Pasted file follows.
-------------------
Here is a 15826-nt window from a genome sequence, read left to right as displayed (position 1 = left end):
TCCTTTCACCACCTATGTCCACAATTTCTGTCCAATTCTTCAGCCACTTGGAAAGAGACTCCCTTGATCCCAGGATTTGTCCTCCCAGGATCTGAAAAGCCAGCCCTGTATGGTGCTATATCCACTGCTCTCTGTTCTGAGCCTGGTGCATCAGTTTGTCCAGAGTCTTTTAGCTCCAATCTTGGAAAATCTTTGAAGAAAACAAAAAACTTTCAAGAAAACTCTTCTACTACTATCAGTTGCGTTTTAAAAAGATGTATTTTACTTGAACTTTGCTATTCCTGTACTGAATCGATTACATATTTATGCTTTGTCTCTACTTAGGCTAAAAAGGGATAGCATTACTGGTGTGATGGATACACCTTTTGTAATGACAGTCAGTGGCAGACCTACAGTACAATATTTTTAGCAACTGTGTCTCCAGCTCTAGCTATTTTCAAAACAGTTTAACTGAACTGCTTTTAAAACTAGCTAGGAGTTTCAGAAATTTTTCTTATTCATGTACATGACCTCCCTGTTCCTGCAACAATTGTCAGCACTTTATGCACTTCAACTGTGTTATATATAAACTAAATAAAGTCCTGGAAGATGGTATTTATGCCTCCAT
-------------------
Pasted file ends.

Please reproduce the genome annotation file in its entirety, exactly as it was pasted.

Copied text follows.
Here is a 15826-nt window from a genome sequence, read left to right as displayed (position 1 = left end):
TCCTTTCACCACCTATGTCCACAATTTCTGTCCAATTCTTCAGCCACTTGGAAAGAGACTCCCTTGATCCCAGGATTTGTCCTCCCAGGATCTGAAAAGCCAGCCCTGTATGGTGCTATATCCACTGCTCTCTGTTCTGAGCCTGGTGCATCAGTTTGTCCAGAGTCTTTTAGCTCCAATCTTGGAAAATCTTTGAAGAAAACAAAAAACTTTCAAGAAAACTCTTCTACTACTATCAGTTGCGTTTTAAAAAGATGTATTTTACTTGAACTTTGCTATTCCTGTACTGAATCGATTACATATTTATGCTTTGTCTCTACTTAGGCTAAAAAGGGATAGCATTACTGGTGTGATGGATACACCTTTTGTAATGACAGTCAGTGGCAGACCTACAGTACAATATTTTTAGCAACTGTGTCTCCAGCTCTAGCTATTTTCAAAACAGTTTAACTGAACTGCTTTTAAAACTAGCTAGGAGTTTCAGAAATTTTTCTTATTCATGTACATGACCTCCCTGTTCCTGCAACAATTGTCAGCACTTTATGCACTTCAACTGTGTTATATATAAACTAAATAAAGTCCTGGAAGATGGTATTTATGCCTCCAT